• 12. This “rule” by consumers’ valuations holds in so far as entrepreneurs and owners of factors aim at maximum money income. To the extent that they abstain from higher money income to pursue nonmonetary ends (e.g., looking at one's untilled land or enjoying leisure), the producers’ own valuations will be determining. From the general praxeological point of view, these producers are to that extent acting as consumers. Therefore, the full rule of consumers’ value scales would hold even here. However, for purposes of catallactic market analysis, it may be convenient to separate man as a producer from man as a consumer, even though, considered in his entirety, the same man performs both functions. In that event, we may say that to the extent that nonmonetary goals enter, not consumers’ values are determining, but the values of all individuals in society. For further discussion of this question and of “consumer sovereignty,” see chapter 10 below.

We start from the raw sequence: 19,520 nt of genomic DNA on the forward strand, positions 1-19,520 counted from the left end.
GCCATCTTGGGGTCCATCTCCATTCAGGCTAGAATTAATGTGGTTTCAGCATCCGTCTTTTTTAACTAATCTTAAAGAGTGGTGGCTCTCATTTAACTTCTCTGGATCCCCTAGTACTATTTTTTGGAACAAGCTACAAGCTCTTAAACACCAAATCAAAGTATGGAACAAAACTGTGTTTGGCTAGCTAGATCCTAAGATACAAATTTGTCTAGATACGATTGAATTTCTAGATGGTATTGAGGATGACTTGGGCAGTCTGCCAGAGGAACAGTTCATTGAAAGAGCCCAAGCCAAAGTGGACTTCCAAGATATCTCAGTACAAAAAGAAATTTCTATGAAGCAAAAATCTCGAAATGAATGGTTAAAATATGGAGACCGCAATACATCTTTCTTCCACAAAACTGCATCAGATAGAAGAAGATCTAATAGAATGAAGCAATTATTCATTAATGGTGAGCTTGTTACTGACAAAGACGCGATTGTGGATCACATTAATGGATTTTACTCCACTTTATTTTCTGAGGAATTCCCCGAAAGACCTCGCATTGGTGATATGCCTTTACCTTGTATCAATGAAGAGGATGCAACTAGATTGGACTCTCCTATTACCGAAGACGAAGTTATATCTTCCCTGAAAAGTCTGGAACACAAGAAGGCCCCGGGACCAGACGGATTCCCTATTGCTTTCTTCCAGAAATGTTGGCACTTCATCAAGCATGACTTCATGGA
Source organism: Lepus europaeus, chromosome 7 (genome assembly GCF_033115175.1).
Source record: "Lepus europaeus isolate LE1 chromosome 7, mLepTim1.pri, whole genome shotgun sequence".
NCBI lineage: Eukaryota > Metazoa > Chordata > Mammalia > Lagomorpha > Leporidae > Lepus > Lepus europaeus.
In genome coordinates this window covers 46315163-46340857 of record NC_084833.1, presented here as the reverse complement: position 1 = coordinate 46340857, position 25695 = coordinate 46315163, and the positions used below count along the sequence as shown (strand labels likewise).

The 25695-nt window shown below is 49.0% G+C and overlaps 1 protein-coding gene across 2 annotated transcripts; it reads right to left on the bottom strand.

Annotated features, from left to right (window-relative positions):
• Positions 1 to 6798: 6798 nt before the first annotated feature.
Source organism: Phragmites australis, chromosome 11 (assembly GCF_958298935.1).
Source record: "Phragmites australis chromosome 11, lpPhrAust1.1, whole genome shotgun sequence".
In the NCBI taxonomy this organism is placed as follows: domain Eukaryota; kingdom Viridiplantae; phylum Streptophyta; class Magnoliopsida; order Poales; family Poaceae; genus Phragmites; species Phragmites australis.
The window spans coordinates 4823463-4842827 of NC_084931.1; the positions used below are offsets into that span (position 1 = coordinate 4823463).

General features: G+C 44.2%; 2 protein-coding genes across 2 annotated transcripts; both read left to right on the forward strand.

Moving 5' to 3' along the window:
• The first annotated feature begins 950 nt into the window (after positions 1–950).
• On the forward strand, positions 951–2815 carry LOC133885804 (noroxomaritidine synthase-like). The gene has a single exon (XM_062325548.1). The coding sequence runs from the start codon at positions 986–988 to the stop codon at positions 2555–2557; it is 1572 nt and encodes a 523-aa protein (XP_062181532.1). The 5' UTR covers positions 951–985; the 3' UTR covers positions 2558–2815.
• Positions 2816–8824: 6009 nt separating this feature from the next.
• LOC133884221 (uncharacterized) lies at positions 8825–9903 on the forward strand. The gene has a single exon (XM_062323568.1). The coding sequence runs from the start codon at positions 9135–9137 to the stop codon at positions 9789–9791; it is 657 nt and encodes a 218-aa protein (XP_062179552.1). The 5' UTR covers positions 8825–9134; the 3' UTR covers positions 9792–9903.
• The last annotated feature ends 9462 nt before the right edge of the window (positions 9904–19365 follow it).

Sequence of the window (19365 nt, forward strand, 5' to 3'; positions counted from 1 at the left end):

• 13. In the free society, as we have indicated above, the site could not originally become the property of anyone until it had been “used” in some way, such as being cleared, cultivated, etc. There need be no subsequent use, however, until rents can be obtained.